Researchers from Harvard Business School have revealed a massive personality trait that should be a red flag to employers and employees alike.
Sadly, most of us with have experienced people in our offices who are problematic, whether that be their views, their personal hygiene, or the food that they choose to stink the kitchen out with.
People who bring leftover fish to work, we’re all looking at you.
However, some researchers from Harvard have been looking into the worst and most toxic traits that people can bring to the workplace, and the results – whilst not exactly surprising – might not be exactly what you think.
Of course, nearly everyone will have worked with someone who constantly – either on purpose or reflexively – brings negativity to every situation.
That be through making comments about the ideas of others, naysaying at every turn, or just generally oozing a lack of confidence when others are trying to bring the positivity.
According to the research, that’s one of the biggest things to look out for.
To achieve their conclusions, the researchers compiled data from more than 50,000 employees, and concluded that this type of ‘toxic’ worker is a problem because they have the power to make others around them quit their jobs more frequently and in a shorter amount of time.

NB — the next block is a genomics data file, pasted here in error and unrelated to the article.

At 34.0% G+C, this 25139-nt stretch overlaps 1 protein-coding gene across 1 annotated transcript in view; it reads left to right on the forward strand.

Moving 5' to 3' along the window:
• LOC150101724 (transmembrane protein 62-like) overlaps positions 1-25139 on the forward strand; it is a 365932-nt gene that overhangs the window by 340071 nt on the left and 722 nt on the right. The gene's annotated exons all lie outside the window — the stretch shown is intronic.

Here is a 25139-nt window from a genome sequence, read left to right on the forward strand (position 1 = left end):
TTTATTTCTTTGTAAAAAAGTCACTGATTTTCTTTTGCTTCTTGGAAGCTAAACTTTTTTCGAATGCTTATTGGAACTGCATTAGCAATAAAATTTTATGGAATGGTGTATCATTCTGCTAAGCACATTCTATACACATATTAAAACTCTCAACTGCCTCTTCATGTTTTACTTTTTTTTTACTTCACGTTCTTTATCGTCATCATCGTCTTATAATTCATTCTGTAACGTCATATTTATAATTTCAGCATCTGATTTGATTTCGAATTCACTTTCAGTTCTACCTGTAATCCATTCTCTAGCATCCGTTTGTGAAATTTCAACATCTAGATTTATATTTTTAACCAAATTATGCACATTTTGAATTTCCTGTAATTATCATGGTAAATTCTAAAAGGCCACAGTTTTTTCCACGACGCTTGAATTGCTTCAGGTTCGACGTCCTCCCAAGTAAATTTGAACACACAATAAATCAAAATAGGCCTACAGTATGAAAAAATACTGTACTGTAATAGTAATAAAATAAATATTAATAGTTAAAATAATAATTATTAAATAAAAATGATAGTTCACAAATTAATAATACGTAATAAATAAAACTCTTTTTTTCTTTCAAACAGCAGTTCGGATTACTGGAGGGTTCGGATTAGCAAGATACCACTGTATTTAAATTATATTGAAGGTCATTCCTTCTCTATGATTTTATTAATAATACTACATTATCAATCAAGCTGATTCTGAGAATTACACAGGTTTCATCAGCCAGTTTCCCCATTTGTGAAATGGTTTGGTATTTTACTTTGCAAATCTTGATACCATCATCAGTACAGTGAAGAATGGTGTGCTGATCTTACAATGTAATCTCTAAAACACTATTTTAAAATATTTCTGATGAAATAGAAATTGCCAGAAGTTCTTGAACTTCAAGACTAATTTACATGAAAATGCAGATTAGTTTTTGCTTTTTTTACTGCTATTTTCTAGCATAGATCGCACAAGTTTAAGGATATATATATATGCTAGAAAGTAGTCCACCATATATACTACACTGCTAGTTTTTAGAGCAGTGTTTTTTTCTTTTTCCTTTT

Bad news for bosses and workers alike.
According to the researchers, employees like this can ‘cause major organizational [sic] cost, including customer loss, loss of employee morale, increased turnover and loss of legitimacy among important external stakeholders’.
As well as this, the study discovered that having a top-level employee, one that ‘models desired values and delivers constant performance’ will save a company more than $5,300 (£3,923), whereas getting shut of a toxic worker or trying to get them to be less negative can deliver even higher savings at up to $12,500 (£9,252).
So, what can we do about them and how can they be spotted?
They’re easy to spot, because every time something is suggested they’ll shoot it down or make a negative comment.
Crucially, they’ve only got reasons why something won’t work and no ideas for alternative solutions.
The thing that you might not have imagined – remember we mentioned that before? – is that sometimes sacking the negative person isn’t a great idea, particularly if they’re super-productive.
Dylan Minor, who co-authored the study, told the Harvard Gazette: “A natural question I get from people is ‘Why would anyone have a toxic worker? That’s crazy!’
“But then you realize [sic] they’re incredibly productive. And so, it makes sense then that maybe managers would look the other way because they’re really hitting all their productivity numbers.”
Still, you don’t have to be Gwyneth Paltrow to recognise that negative energy is a real thing and permeates a working culture.
So, regardless of how productive these people are, it’s probably still worth challenging them.